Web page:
Trishashti Shalaka Purusha Caritra

by Helen M. Johnson | 1931 | 742,503 words

This page describes Conquest of Kshudrahimavat by Bharata which is the eleventh part of chapter IV of the English translation of the Adisvara-caritra, contained within the “Trishashti Shalaka Purusha Caritra”: a massive Jain narrative relgious text composed by Hemacandra in the 12th century. Adisvara (or Rishabha) in jainism is the first Tirthankara (Jina) and one of the 63 illustrious beings or worthy persons.

Part 11: Conquest of Kṣudrahimavat by Bharata

One day, the King’s cakra-jewel, extremely brilliant, left the armory, a security for the conquest of the quarters. The King went by its path, like a river by a channel, as it went by a path in the east to Mt. Kṣudrahimavat. Going with ease like a noble-elephant, the King arrived after a few marches at the southern slope of Mt. Kṣudrahima, which was covered with birch, tagara, and deodar groves. The King established his camp there, like Indra in Pāṇḍaka. Concentrating on the deity of Kṣudrahimavat, Ārṣabhi made a four days’ fast, auspicious and of prime importance for the accomplishment of actions. Then at the end of four days’ fast, mounting his chariot, he left the ocean of the camp at dawn with great splendor like the sun. Quickly he went to Mt. Himavat, and the chief of kings struck it arrogantly three times with the front of his chariot. Then the King, standing in the vaiśākha position,[1] discharged an arrow marked with his name at the Prince of Mt. Hima. After the arrow had traveled like a bird for seventy-two yojanas in the sky, it fell in front of the Prince of Himavat. He looked at the arrow, like a vicious elephant at a goad, and became red-eyed from anger. After he had taken the arrow in his hand and had seen the letters of the name, he became quiet, like a light at the sight of a snake.[2]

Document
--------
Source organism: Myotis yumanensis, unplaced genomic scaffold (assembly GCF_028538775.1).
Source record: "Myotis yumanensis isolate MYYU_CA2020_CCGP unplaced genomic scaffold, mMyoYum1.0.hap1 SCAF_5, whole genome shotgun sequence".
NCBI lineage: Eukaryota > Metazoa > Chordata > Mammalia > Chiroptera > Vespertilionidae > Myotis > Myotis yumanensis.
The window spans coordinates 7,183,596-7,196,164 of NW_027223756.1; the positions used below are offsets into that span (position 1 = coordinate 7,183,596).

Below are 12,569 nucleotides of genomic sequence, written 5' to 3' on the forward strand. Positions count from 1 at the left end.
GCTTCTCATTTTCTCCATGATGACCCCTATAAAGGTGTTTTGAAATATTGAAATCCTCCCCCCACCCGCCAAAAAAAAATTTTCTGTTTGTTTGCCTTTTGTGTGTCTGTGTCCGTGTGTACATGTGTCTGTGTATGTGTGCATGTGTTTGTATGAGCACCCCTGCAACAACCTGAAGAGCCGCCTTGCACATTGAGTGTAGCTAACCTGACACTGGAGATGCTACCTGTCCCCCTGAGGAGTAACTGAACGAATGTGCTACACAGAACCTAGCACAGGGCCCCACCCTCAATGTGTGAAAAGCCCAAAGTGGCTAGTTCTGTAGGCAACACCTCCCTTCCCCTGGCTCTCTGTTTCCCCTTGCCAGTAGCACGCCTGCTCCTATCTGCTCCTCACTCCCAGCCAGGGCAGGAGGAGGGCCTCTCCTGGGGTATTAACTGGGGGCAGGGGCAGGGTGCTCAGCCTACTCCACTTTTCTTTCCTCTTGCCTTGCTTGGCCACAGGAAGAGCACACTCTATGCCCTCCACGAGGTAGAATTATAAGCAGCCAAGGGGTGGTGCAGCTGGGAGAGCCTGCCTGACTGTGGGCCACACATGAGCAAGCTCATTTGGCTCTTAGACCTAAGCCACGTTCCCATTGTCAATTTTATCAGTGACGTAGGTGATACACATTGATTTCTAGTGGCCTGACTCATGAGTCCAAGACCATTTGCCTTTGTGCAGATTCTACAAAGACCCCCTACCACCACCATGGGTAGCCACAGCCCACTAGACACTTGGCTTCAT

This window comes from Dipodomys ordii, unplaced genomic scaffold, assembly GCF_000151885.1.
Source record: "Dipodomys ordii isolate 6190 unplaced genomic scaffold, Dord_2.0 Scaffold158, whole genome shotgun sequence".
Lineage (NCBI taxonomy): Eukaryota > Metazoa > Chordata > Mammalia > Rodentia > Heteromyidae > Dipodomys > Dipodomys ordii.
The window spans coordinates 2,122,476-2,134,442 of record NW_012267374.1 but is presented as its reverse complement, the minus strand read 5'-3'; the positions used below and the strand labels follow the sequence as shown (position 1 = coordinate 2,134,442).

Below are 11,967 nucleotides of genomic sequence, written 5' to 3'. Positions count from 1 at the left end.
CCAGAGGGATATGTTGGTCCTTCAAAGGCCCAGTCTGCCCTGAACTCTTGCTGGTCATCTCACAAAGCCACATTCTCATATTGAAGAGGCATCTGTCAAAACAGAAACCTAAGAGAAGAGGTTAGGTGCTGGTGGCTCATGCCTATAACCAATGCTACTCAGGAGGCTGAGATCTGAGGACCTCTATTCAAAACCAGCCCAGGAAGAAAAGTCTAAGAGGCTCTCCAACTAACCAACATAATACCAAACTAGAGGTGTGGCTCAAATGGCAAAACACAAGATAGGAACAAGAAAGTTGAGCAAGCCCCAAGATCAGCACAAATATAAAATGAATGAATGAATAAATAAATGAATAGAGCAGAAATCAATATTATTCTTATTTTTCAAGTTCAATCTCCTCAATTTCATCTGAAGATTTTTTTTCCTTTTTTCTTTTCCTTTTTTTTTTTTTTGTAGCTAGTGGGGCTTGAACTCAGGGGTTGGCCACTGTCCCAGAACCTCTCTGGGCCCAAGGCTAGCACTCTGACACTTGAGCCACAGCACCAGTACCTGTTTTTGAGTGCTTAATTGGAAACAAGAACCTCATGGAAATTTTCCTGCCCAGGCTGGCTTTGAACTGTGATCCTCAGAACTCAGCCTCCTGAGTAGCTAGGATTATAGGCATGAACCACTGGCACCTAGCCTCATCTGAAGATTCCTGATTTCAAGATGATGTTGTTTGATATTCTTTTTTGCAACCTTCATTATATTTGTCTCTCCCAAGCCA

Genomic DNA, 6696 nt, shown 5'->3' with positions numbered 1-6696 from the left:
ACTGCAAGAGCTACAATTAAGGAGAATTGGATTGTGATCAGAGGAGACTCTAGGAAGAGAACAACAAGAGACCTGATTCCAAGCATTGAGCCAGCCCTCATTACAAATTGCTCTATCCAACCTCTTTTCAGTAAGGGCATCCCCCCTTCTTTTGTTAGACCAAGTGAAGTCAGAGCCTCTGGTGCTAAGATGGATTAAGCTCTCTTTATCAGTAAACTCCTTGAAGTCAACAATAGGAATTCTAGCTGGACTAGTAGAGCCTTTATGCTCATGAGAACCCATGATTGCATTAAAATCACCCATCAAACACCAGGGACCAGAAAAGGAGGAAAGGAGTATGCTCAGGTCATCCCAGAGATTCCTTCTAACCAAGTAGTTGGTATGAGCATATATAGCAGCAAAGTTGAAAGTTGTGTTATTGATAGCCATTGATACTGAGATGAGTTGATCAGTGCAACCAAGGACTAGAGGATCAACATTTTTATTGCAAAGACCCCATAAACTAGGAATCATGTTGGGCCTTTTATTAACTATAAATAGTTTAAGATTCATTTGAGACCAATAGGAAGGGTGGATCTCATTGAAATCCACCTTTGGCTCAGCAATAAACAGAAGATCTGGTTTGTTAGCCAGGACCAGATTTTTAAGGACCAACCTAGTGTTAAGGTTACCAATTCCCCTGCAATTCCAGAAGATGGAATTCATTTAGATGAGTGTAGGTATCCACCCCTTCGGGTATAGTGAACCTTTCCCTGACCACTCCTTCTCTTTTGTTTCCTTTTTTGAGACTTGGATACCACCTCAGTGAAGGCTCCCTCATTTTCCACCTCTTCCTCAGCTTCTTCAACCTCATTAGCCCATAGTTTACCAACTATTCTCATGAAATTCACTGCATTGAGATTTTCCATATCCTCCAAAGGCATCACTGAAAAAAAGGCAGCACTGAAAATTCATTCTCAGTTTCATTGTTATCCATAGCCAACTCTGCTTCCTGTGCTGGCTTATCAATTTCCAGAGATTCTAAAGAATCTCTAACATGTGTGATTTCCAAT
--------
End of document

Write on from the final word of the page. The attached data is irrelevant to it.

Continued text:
Taking presents, he went with the King’s arrow like a distinguished person to the Lord of Bharata. Saying, “Hail! Hail!” in loud tones, standing in the air, he first delivered the arrow to the King, like an arrow-maker. He took the King a wreath of deodar-flowers, gośīrṣa-sandal, and all the herbs and water from his pool, for that was his wealth. He gave the King bracelets, armlets, and garments of devadūṣya-cloth as tribute in the guise of presents. He said, “O Master, as your agent I am here at the northern boundary,” and stopped speaking. The King entertained him and dismissed him. He turned his chariot, that was like the high plateau of the mountain setting out with him, like the wish of his enemies. Then the son of Ṛṣabha Svāmin went to Mt. Ṛṣabhakūṭa, and struck it three times with the front of his chariot, like an elephant-king with his tusk. Stopping the chariot there, the King took the cowrie-jewel in his hand, like the sun a store of rays. “I am Bharata, the Cakrin at the end of the third avasarpiṇī,” he wrote the words with the cowrie on its east side. Then, being of good conduct, he turned and went to his own camp, and broke his four days’ fast. Then the King made an eight-day festival for the Prince of Kṣudrahimavat, in accordance with the dignity of the Cakrin.

Footnotes and references:


In the vaiśākha-position one foot is advanced. It is the position of the ‘world-figure,’ which is erroneously represented in pictures as having both feet level with toes turned out. Yog. 4. 103, p. 320.


There is a proverb: Kāle ke āge chirāg nahiṅ jaltā: No lamp will burn before a black snake. Because it is supposed to carry a bright jewel in its bead. H.P. p. 128. The ‘black snake’ is a black cobra, Coluber Nāga, the most deadly species.

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